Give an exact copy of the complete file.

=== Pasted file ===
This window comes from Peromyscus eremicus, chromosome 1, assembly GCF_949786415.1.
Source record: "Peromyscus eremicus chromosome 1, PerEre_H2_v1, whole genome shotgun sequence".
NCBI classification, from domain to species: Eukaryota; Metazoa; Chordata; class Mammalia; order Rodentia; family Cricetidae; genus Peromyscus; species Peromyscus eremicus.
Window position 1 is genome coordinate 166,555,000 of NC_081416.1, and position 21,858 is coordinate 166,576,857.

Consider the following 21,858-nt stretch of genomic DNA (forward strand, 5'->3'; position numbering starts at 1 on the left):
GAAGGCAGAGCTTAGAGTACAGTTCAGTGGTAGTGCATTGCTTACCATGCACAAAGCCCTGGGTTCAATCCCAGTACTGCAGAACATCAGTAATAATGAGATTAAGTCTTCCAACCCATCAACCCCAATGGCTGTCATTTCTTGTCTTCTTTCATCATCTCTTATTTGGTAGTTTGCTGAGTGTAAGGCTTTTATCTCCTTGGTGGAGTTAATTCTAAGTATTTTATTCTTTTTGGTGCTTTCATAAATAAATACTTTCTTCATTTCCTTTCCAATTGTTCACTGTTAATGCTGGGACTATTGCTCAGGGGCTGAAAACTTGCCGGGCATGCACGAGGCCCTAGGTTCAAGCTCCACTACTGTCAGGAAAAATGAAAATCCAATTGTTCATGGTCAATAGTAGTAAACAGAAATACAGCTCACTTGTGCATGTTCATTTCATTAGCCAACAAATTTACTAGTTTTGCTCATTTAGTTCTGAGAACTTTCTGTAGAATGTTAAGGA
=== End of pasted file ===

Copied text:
This window comes from Peromyscus eremicus, chromosome 1, assembly GCF_949786415.1.
Source record: "Peromyscus eremicus chromosome 1, PerEre_H2_v1, whole genome shotgun sequence".
NCBI classification, from domain to species: Eukaryota; Metazoa; Chordata; class Mammalia; order Rodentia; family Cricetidae; genus Peromyscus; species Peromyscus eremicus.
Window position 1 is genome coordinate 166,555,000 of NC_081416.1, and position 21,858 is coordinate 166,576,857.

Consider the following 21,858-nt stretch of genomic DNA (forward strand, 5'->3'; position numbering starts at 1 on the left):
GAAGGCAGAGCTTAGAGTACAGTTCAGTGGTAGTGCATTGCTTACCATGCACAAAGCCCTGGGTTCAATCCCAGTACTGCAGAACATCAGTAATAATGAGATTAAGTCTTCCAACCCATCAACCCCAATGGCTGTCATTTCTTGTCTTCTTTCATCATCTCTTATTTGGTAGTTTGCTGAGTGTAAGGCTTTTATCTCCTTGGTGGAGTTAATTCTAAGTATTTTATTCTTTTTGGTGCTTTCATAAATAAATACTTTCTTCATTTCCTTTCCAATTGTTCACTGTTAATGCTGGGACTATTGCTCAGGGGCTGAAAACTTGCCGGGCATGCACGAGGCCCTAGGTTCAAGCTCCACTACTGTCAGGAAAAATGAAAATCCAATTGTTCATGGTCAATAGTAGTAAACAGAAATACAGCTCACTTGTGCATGTTCATTTCATTAGCCAACAAATTTACTAGTTTTGCTCATTTAGTTCTGAGAACTTTCTGTAGAATGTTAAGGA